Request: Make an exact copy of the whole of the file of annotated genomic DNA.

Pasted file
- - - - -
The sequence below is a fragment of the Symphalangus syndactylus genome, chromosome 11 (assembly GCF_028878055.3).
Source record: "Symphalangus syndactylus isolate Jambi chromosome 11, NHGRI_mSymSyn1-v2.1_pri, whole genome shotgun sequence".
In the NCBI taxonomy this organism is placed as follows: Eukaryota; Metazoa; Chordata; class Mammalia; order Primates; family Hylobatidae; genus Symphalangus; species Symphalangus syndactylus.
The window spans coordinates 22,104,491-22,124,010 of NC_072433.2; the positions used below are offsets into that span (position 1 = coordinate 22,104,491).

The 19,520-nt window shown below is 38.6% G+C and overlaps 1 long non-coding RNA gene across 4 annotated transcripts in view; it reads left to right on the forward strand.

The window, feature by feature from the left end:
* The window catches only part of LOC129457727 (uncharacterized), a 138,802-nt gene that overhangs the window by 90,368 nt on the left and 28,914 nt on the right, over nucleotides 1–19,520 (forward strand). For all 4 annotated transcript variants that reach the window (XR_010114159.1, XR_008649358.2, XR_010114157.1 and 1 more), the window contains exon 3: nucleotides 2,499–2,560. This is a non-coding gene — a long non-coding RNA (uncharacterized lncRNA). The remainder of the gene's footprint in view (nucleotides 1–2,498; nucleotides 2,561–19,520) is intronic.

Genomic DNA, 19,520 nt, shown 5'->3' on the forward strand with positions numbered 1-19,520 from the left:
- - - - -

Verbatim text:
The sequence below is a fragment of the Symphalangus syndactylus genome, chromosome 11 (assembly GCF_028878055.3).
Source record: "Symphalangus syndactylus isolate Jambi chromosome 11, NHGRI_mSymSyn1-v2.1_pri, whole genome shotgun sequence".
In the NCBI taxonomy this organism is placed as follows: Eukaryota; Metazoa; Chordata; class Mammalia; order Primates; family Hylobatidae; genus Symphalangus; species Symphalangus syndactylus.
The window spans coordinates 22,104,491-22,124,010 of NC_072433.2; the positions used below are offsets into that span (position 1 = coordinate 22,104,491).

The 19,520-nt window shown below is 38.6% G+C and overlaps 1 long non-coding RNA gene across 4 annotated transcripts in view; it reads left to right on the forward strand.

The window, feature by feature from the left end:
* The window catches only part of LOC129457727 (uncharacterized), a 138,802-nt gene that overhangs the window by 90,368 nt on the left and 28,914 nt on the right, over nucleotides 1–19,520 (forward strand). For all 4 annotated transcript variants that reach the window (XR_010114159.1, XR_008649358.2, XR_010114157.1 and 1 more), the window contains exon 3: nucleotides 2,499–2,560. This is a non-coding gene — a long non-coding RNA (uncharacterized lncRNA). The remainder of the gene's footprint in view (nucleotides 1–2,498; nucleotides 2,561–19,520) is intronic.

Genomic DNA, 19,520 nt, shown 5'->3' on the forward strand with positions numbered 1-19,520 from the left: